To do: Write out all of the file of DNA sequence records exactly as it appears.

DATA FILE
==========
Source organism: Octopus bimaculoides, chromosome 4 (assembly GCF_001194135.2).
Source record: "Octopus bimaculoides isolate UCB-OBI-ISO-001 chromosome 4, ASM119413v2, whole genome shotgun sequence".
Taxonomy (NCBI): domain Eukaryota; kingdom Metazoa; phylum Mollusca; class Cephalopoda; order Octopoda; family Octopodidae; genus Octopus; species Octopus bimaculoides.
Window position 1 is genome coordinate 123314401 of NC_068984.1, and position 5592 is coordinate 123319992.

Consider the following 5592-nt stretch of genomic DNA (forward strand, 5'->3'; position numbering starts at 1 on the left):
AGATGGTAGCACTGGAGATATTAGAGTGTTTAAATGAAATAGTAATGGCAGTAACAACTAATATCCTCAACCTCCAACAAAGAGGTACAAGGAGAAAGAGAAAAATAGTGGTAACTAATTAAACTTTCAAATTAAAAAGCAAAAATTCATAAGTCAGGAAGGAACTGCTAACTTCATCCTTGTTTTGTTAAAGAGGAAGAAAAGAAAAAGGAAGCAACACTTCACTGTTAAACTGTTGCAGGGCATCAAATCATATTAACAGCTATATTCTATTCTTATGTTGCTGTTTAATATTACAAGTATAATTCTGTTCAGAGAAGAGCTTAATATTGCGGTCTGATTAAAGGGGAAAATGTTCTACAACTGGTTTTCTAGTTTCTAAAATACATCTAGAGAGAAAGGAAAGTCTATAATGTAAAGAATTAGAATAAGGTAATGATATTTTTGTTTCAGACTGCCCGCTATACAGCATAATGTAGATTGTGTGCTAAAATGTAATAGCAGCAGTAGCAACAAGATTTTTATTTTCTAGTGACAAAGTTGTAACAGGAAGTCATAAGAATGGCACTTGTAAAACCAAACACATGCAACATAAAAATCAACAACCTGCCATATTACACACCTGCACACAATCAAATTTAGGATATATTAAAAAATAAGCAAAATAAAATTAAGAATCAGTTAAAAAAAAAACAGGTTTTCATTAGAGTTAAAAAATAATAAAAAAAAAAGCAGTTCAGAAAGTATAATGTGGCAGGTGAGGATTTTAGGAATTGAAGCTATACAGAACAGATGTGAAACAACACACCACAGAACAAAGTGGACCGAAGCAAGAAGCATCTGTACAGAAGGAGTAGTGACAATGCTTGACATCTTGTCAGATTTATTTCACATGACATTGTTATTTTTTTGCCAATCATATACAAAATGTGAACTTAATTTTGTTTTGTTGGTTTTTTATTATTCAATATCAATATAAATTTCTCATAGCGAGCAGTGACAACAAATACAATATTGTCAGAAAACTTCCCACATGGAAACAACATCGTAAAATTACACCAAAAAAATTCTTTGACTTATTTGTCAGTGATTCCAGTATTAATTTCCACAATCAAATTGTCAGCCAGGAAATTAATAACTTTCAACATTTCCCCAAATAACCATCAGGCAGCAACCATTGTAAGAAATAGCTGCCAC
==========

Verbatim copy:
Source organism: Octopus bimaculoides, chromosome 4 (assembly GCF_001194135.2).
Source record: "Octopus bimaculoides isolate UCB-OBI-ISO-001 chromosome 4, ASM119413v2, whole genome shotgun sequence".
Taxonomy (NCBI): domain Eukaryota; kingdom Metazoa; phylum Mollusca; class Cephalopoda; order Octopoda; family Octopodidae; genus Octopus; species Octopus bimaculoides.
Window position 1 is genome coordinate 123314401 of NC_068984.1, and position 5592 is coordinate 123319992.

Consider the following 5592-nt stretch of genomic DNA (forward strand, 5'->3'; position numbering starts at 1 on the left):
AGATGGTAGCACTGGAGATATTAGAGTGTTTAAATGAAATAGTAATGGCAGTAACAACTAATATCCTCAACCTCCAACAAAGAGGTACAAGGAGAAAGAGAAAAATAGTGGTAACTAATTAAACTTTCAAATTAAAAAGCAAAAATTCATAAGTCAGGAAGGAACTGCTAACTTCATCCTTGTTTTGTTAAAGAGGAAGAAAAGAAAAAGGAAGCAACACTTCACTGTTAAACTGTTGCAGGGCATCAAATCATATTAACAGCTATATTCTATTCTTATGTTGCTGTTTAATATTACAAGTATAATTCTGTTCAGAGAAGAGCTTAATATTGCGGTCTGATTAAAGGGGAAAATGTTCTACAACTGGTTTTCTAGTTTCTAAAATACATCTAGAGAGAAAGGAAAGTCTATAATGTAAAGAATTAGAATAAGGTAATGATATTTTTGTTTCAGACTGCCCGCTATACAGCATAATGTAGATTGTGTGCTAAAATGTAATAGCAGCAGTAGCAACAAGATTTTTATTTTCTAGTGACAAAGTTGTAACAGGAAGTCATAAGAATGGCACTTGTAAAACCAAACACATGCAACATAAAAATCAACAACCTGCCATATTACACACCTGCACACAATCAAATTTAGGATATATTAAAAAATAAGCAAAATAAAATTAAGAATCAGTTAAAAAAAAAACAGGTTTTCATTAGAGTTAAAAAATAATAAAAAAAAAAGCAGTTCAGAAAGTATAATGTGGCAGGTGAGGATTTTAGGAATTGAAGCTATACAGAACAGATGTGAAACAACACACCACAGAACAAAGTGGACCGAAGCAAGAAGCATCTGTACAGAAGGAGTAGTGACAATGCTTGACATCTTGTCAGATTTATTTCACATGACATTGTTATTTTTTTGCCAATCATATACAAAATGTGAACTTAATTTTGTTTTGTTGGTTTTTTATTATTCAATATCAATATAAATTTCTCATAGCGAGCAGTGACAACAAATACAATATTGTCAGAAAACTTCCCACATGGAAACAACATCGTAAAATTACACCAAAAAAATTCTTTGACTTATTTGTCAGTGATTCCAGTATTAATTTCCACAATCAAATTGTCAGCCAGGAAATTAATAACTTTCAACATTTCCCCAAATAACCATCAGGCAGCAACCATTGTAAGAAATAGCTGCCAC